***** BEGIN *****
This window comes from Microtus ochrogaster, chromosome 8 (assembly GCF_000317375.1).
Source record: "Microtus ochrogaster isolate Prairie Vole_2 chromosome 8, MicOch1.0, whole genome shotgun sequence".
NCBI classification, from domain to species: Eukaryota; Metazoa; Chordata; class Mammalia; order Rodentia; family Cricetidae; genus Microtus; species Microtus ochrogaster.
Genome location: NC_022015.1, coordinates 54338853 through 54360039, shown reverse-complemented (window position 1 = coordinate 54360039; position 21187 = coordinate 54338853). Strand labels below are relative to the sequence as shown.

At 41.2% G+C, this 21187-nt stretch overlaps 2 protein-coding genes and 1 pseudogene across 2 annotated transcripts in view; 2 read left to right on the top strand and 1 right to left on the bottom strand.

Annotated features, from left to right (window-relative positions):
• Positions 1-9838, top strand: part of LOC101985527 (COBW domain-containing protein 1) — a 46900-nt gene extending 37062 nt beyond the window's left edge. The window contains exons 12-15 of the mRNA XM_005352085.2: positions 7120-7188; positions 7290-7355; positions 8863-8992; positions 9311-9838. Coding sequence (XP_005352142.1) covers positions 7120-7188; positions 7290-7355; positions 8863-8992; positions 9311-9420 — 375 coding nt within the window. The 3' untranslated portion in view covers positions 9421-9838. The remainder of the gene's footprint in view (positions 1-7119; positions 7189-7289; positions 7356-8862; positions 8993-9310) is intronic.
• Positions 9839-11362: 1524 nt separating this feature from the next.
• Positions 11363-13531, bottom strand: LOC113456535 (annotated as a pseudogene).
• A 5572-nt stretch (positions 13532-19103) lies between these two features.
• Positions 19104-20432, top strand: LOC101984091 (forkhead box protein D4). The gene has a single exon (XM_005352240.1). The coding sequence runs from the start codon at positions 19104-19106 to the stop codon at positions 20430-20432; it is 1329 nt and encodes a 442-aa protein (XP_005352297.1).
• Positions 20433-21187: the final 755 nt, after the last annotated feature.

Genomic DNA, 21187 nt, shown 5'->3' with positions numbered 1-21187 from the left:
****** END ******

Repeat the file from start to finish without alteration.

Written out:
This window comes from Microtus ochrogaster, chromosome 8 (assembly GCF_000317375.1).
Source record: "Microtus ochrogaster isolate Prairie Vole_2 chromosome 8, MicOch1.0, whole genome shotgun sequence".
NCBI classification, from domain to species: Eukaryota; Metazoa; Chordata; class Mammalia; order Rodentia; family Cricetidae; genus Microtus; species Microtus ochrogaster.
Genome location: NC_022015.1, coordinates 54338853 through 54360039, shown reverse-complemented (window position 1 = coordinate 54360039; position 21187 = coordinate 54338853). Strand labels below are relative to the sequence as shown.

At 41.2% G+C, this 21187-nt stretch overlaps 2 protein-coding genes and 1 pseudogene across 2 annotated transcripts in view; 2 read left to right on the top strand and 1 right to left on the bottom strand.

Annotated features, from left to right (window-relative positions):
• Positions 1-9838, top strand: part of LOC101985527 (COBW domain-containing protein 1) — a 46900-nt gene extending 37062 nt beyond the window's left edge. The window contains exons 12-15 of the mRNA XM_005352085.2: positions 7120-7188; positions 7290-7355; positions 8863-8992; positions 9311-9838. Coding sequence (XP_005352142.1) covers positions 7120-7188; positions 7290-7355; positions 8863-8992; positions 9311-9420 — 375 coding nt within the window. The 3' untranslated portion in view covers positions 9421-9838. The remainder of the gene's footprint in view (positions 1-7119; positions 7189-7289; positions 7356-8862; positions 8993-9310) is intronic.
• Positions 9839-11362: 1524 nt separating this feature from the next.
• Positions 11363-13531, bottom strand: LOC113456535 (annotated as a pseudogene).
• A 5572-nt stretch (positions 13532-19103) lies between these two features.
• Positions 19104-20432, top strand: LOC101984091 (forkhead box protein D4). The gene has a single exon (XM_005352240.1). The coding sequence runs from the start codon at positions 19104-19106 to the stop codon at positions 20430-20432; it is 1329 nt and encodes a 442-aa protein (XP_005352297.1).
• Positions 20433-21187: the final 755 nt, after the last annotated feature.

Genomic DNA, 21187 nt, shown 5'->3' with positions numbered 1-21187 from the left: